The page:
33Oh, the depth of the riches and wisdom and knowledge of God! How unsearchable are his judgments and how inscrutable his ways!
34“For who has known the mind of the Lord,
or who has been his counselor?”
35“Or who has given a gift to him
that he might be repaid?”
36For from him and through him and to him are all things. To him be glory forever. Amen.
I love the Word of God. Bible study is a deep passion of mine. The story of God. Learning the text, the context, the story, the lessons, etc. All of it. As an extension, I love what the Bible can do to bring me into a deeper communion with God. The Psalms are my prayer book. Any part of the Word has such a deep place in my heart.
In Bible college I took Bible Study Methods from a professor who had a love for the Word. In a four-week summer class he gave us several basic methods to use throughout our lives and ministries. When the class ended, he gave us the challenge to go through each Book of the Bible and outline it. Have some basic notes. Get the basic understanding of each book. Then, spend the rest of our lives becoming experts in particular books of the Bible.
I took up that challenge. I determined to finish that project in 18 months. When I was leaving school a few months early, I made an appointment with the professor and brought my notebooks to him. He asked, “What’s all this?” I said, “It’s what you challenged me with in that class! I’ll be done in 6 months with this phase. Then, I’ll spend the rest of my life studying a few books of the Bible every year. You have equipped me like you’ll never know.”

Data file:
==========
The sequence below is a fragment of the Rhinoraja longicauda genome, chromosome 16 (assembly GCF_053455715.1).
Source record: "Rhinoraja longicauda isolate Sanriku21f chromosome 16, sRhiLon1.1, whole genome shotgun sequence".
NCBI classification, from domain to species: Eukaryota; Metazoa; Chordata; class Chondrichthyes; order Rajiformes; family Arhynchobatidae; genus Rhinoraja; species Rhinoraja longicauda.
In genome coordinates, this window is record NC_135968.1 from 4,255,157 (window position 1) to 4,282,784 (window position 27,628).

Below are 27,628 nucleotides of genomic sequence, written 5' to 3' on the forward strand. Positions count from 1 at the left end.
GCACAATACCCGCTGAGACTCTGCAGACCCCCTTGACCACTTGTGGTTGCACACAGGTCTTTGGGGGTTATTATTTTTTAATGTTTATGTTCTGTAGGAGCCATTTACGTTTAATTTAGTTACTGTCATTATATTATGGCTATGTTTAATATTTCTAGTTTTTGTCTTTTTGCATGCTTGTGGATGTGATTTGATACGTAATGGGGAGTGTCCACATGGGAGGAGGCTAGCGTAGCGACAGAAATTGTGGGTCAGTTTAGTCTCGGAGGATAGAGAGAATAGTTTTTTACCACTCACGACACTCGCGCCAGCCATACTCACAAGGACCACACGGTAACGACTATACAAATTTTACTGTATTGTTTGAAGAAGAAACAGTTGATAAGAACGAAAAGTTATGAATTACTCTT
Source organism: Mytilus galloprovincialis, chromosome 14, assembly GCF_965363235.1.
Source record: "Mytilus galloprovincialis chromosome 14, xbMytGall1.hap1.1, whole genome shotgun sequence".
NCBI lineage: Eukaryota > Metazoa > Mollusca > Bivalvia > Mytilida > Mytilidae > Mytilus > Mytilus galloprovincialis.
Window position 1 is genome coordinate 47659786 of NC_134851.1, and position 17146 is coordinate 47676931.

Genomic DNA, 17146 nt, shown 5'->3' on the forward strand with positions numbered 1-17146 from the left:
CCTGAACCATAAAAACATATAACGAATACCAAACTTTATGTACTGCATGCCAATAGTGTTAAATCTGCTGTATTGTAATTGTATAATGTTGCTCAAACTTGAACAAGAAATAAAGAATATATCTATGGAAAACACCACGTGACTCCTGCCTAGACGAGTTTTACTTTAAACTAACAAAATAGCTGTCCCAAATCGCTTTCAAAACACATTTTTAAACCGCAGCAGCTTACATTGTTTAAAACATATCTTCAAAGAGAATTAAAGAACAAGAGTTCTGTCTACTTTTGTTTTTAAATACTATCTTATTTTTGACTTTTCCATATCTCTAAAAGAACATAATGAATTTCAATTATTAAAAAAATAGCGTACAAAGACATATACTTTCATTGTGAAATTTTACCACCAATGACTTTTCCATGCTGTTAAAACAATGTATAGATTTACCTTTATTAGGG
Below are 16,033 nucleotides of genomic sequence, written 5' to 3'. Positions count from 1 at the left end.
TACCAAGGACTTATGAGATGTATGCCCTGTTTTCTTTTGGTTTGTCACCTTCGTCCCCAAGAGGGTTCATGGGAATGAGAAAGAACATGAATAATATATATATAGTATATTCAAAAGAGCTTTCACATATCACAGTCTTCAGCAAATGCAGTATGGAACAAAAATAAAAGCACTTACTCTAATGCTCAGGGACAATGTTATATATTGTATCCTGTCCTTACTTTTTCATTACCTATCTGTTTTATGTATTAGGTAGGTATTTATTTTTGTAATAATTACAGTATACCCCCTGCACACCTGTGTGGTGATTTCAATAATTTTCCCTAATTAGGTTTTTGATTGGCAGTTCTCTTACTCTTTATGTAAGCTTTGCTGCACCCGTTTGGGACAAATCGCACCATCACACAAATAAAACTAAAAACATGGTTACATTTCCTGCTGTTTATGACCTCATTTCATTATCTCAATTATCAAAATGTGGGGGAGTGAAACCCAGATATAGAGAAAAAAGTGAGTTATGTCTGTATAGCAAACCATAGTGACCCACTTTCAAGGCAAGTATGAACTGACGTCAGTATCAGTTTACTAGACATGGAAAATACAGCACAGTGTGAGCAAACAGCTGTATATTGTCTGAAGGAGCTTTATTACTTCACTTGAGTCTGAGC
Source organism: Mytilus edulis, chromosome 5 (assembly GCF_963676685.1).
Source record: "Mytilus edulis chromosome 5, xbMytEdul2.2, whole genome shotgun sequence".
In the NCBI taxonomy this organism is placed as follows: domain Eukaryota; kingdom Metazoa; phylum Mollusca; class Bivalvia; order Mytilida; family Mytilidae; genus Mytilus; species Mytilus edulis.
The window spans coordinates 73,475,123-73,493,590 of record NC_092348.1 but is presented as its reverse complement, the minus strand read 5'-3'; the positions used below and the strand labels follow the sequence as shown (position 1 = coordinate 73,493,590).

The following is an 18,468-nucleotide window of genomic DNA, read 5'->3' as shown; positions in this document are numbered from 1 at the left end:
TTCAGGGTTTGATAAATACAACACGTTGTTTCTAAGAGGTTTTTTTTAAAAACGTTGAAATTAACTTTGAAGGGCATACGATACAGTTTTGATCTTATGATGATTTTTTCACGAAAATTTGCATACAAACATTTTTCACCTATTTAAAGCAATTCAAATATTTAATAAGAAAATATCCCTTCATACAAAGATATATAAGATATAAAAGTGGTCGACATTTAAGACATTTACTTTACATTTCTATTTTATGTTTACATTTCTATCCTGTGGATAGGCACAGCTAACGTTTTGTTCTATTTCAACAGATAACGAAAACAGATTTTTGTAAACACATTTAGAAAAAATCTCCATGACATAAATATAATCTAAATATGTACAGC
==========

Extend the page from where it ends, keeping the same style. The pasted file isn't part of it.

He said softly, “In all the times I’ve taught that class, no one has ever taken me up on that challenge.”
I was stunned. At the time, the school was operating primarily as a ministry training school. NO ONE had gone out to study the Word like that? And we were filling pulpits?
Part of being evangelical is a dedication to the authority of the Word of God. It’s not something to simply say. It needs to be lived. I don’t always meet that standard, but I know I have a deeper passion for the Word than I did 23 years ago when I finished that class. That professor ignited a passion that the Spirit has not let die down, and I am deeply grateful.
Mark Galli has an excellent piece at Christianitytoday.com. We are so easily BORED with the Word these days. What is our problem?
This paragraph is challenging to me:
Whenever the Bible is read, a hush should come over us. We should be inching toward the edge of our seats, leaning forward, turning our best ear toward the speaker, fearful we’ll miss a single word— the deeds and words and character of Almighty and Merciful God are being revealed!